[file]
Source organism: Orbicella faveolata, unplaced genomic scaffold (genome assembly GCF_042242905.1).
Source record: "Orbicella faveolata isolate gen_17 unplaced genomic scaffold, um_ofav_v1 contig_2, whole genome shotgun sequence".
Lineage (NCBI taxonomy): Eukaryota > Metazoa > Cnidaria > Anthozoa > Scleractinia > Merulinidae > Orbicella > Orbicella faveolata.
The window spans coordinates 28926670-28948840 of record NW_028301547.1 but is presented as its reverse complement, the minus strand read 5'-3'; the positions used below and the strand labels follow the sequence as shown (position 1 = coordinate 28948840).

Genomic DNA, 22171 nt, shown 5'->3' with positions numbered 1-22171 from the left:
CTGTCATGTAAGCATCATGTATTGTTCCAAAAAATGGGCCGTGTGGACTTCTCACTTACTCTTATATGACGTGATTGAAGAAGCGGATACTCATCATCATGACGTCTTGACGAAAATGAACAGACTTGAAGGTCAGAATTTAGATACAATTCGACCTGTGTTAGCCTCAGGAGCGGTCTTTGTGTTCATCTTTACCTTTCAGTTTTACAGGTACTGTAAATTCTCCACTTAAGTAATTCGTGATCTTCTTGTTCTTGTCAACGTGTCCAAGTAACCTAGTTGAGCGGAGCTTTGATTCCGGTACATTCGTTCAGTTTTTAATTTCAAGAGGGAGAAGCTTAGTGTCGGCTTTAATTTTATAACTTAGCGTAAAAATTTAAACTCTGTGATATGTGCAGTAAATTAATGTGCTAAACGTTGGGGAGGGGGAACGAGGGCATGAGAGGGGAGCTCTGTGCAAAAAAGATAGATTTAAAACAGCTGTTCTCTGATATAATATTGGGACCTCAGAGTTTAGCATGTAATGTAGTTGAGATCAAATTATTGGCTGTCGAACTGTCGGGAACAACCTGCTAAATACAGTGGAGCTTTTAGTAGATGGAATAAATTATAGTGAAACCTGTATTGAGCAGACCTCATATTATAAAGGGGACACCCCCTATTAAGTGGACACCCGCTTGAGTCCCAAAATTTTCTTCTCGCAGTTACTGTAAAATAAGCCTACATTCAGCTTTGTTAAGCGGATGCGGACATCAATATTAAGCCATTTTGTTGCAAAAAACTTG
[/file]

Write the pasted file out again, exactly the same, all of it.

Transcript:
Source organism: Orbicella faveolata, unplaced genomic scaffold (genome assembly GCF_042242905.1).
Source record: "Orbicella faveolata isolate gen_17 unplaced genomic scaffold, um_ofav_v1 contig_2, whole genome shotgun sequence".
Lineage (NCBI taxonomy): Eukaryota > Metazoa > Cnidaria > Anthozoa > Scleractinia > Merulinidae > Orbicella > Orbicella faveolata.
The window spans coordinates 28926670-28948840 of record NW_028301547.1 but is presented as its reverse complement, the minus strand read 5'-3'; the positions used below and the strand labels follow the sequence as shown (position 1 = coordinate 28948840).

Genomic DNA, 22171 nt, shown 5'->3' with positions numbered 1-22171 from the left:
CTGTCATGTAAGCATCATGTATTGTTCCAAAAAATGGGCCGTGTGGACTTCTCACTTACTCTTATATGACGTGATTGAAGAAGCGGATACTCATCATCATGACGTCTTGACGAAAATGAACAGACTTGAAGGTCAGAATTTAGATACAATTCGACCTGTGTTAGCCTCAGGAGCGGTCTTTGTGTTCATCTTTACCTTTCAGTTTTACAGGTACTGTAAATTCTCCACTTAAGTAATTCGTGATCTTCTTGTTCTTGTCAACGTGTCCAAGTAACCTAGTTGAGCGGAGCTTTGATTCCGGTACATTCGTTCAGTTTTTAATTTCAAGAGGGAGAAGCTTAGTGTCGGCTTTAATTTTATAACTTAGCGTAAAAATTTAAACTCTGTGATATGTGCAGTAAATTAATGTGCTAAACGTTGGGGAGGGGGAACGAGGGCATGAGAGGGGAGCTCTGTGCAAAAAAGATAGATTTAAAACAGCTGTTCTCTGATATAATATTGGGACCTCAGAGTTTAGCATGTAATGTAGTTGAGATCAAATTATTGGCTGTCGAACTGTCGGGAACAACCTGCTAAATACAGTGGAGCTTTTAGTAGATGGAATAAATTATAGTGAAACCTGTATTGAGCAGACCTCATATTATAAAGGGGACACCCCCTATTAAGTGGACACCCGCTTGAGTCCCAAAATTTTCTTCTCGCAGTTACTGTAAAATAAGCCTACATTCAGCTTTGTTAAGCGGATGCGGACATCAATATTAAGCCATTTTGTTGCAAAAAACTTG